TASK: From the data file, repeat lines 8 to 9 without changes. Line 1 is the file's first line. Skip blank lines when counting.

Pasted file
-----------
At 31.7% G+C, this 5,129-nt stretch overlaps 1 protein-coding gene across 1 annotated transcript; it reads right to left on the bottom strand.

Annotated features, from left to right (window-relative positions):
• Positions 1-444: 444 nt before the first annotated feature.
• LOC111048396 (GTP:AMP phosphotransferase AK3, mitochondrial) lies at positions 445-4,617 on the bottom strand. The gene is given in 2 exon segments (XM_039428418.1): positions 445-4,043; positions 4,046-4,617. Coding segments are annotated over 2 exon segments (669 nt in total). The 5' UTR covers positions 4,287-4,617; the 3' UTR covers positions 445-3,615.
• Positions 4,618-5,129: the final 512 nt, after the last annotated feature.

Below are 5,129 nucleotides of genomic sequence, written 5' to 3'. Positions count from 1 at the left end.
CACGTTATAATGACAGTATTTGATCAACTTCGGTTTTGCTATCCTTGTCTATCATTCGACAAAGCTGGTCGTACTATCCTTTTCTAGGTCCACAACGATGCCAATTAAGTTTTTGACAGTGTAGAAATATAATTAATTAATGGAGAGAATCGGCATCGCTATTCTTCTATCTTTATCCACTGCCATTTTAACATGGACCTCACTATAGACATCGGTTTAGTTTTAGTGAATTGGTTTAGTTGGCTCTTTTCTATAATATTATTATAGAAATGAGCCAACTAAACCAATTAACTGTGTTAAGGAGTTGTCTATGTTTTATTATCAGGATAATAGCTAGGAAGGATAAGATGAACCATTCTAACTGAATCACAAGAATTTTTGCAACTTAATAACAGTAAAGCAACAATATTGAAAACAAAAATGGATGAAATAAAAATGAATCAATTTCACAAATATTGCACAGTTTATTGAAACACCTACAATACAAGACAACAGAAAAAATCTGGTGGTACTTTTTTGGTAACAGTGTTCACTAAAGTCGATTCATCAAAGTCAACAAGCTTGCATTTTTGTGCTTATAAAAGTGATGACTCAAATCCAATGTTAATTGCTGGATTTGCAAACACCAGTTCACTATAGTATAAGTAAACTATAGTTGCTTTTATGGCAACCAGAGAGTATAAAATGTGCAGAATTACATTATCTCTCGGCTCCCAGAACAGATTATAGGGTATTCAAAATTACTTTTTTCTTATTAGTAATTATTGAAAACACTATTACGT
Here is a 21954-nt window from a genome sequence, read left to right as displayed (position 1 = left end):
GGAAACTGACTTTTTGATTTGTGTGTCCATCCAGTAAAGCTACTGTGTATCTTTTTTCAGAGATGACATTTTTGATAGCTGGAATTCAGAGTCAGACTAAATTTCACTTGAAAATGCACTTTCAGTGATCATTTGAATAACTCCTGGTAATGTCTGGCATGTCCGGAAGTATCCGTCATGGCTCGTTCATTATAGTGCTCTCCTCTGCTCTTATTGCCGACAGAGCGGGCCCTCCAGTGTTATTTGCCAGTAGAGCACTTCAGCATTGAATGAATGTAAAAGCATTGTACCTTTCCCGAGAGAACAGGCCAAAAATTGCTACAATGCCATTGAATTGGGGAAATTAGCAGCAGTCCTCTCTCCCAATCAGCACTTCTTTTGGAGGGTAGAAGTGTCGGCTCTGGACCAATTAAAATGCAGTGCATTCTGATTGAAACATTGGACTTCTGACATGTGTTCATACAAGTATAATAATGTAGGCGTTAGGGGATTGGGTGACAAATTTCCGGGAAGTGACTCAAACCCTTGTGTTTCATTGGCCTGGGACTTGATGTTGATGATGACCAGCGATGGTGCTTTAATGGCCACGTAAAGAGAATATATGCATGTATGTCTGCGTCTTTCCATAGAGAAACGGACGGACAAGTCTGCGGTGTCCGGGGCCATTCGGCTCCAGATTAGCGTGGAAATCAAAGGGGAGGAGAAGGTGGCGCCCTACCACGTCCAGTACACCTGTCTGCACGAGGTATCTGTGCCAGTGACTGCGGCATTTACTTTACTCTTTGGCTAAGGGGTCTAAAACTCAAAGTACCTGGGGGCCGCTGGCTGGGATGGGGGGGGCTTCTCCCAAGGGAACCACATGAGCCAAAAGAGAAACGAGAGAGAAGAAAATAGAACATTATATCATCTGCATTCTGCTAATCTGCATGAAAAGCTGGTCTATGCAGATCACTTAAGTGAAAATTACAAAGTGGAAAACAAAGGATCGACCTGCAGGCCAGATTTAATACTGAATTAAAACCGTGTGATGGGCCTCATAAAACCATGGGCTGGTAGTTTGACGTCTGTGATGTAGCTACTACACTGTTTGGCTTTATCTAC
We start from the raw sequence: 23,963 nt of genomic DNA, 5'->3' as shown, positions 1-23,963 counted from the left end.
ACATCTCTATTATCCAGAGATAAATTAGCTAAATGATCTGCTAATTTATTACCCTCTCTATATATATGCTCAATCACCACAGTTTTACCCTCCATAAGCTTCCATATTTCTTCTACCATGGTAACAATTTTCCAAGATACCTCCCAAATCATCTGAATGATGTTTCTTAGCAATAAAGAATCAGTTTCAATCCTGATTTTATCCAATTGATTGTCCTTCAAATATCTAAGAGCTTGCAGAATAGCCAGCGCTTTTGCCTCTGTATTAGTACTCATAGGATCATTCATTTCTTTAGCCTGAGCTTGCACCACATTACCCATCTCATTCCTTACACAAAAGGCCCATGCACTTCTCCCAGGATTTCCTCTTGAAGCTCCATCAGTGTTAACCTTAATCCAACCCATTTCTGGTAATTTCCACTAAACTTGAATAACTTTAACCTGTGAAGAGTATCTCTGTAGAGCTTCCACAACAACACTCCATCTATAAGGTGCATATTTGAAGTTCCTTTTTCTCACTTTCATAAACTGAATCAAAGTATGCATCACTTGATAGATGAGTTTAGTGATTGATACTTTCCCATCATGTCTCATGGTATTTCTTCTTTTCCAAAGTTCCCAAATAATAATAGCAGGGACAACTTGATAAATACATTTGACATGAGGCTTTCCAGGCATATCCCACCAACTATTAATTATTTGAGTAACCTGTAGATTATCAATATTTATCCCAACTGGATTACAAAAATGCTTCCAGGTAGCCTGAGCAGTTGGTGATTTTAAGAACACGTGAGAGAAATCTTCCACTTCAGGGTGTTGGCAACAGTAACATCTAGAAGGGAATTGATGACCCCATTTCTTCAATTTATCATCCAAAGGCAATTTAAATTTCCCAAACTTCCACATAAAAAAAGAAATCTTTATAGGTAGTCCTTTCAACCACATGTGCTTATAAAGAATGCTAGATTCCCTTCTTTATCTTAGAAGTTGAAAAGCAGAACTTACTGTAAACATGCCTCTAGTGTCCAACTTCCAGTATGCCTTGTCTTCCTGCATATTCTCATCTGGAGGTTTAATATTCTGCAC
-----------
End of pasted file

Here is a 21954-nt window from a genome sequence, read left to right as displayed (position 1 = left end):
GGAAACTGACTTTTTGATTTGTGTGTCCATCCAGTAAAGCTACTGTGTATCTTTTTTCAGAGATGACATTTTTGATAGCTGGAATTCAGAGTCAGACTAAATTTCACTTGAAAATGCACTTTCAGTGATCATTTGAATAACTCCTGGTAATGTCTGGCATGTCCGGAAGTATCCGTCATGGCTCGTTCATTATAGTGCTCTCCTCTGCTCTTATTGCCGACAGAGCGGGCCCTCCAGTGTTATTTGCCAGTAGAGCACTTCAGCATTGAATGAATGTAAAAGCATTGTACCTTTCCCGAGAGAACAGGCCAAAAATTGCTACAATGCCATTGAATTGGGGAAATTAGCAGCAGTCCTCTCTCCCAATCAGCACTTCTTTTGGAGGGTAGAAGTGTCGGCTCTGGACCAATTAAAATGCAGTGCATTCTGATTGAAACATTGGACTTCTGACATGTGTTCATACAAGTATAATAATGTAGGCGTTAGGGGATTGGGTGACAAATTTCCGGGAAGTGACTCAAACCCTTGTGTTTCATTGGCCTGGGACTTGATGTTGATGATGACCAGCGATGGTGCTTTAATGGCCACGTAAAGAGAATATATGCATGTATGTCTGCGTCTTTCCATAGAGAAACGGACGGACAAGTCTGCGGTGTCCGGGGCCATTCGGCTCCAGATTAGCGTGGAAATCAAAGGGGAGGAGAAGGTGGCGCCCTACCACGTCCAGTACACCTGTCTGCACGAGGTATCTGTGCCAGTGACTGCGGCATTTACTTTACTCTTTGGCTAAGGGGTCTAAAACTCAAAGTACCTGGGGGCCGCTGGCTGGGATGGGGGGGGCTTCTCCCAAGGGAACCACATGAGCCAAAAGAGAAACGAGAGAGAAGAAAATAGAACATTATATCATCTGCATTCTGCTAATCTGCATGAAAAGCTGGTCTATGCAGATCACTTAAGTGAAAATTACAAAGTGGAAAACAAAGGATCGACCTGCAGGCCAGATTTAATACTGAATTAAAACCGTGTGATGGGCCTCATAAAACCATGGGCTGGTAGTTTGACGTCTGTGATGTAGCTACTACACTGTTTGGCTTTATCTAC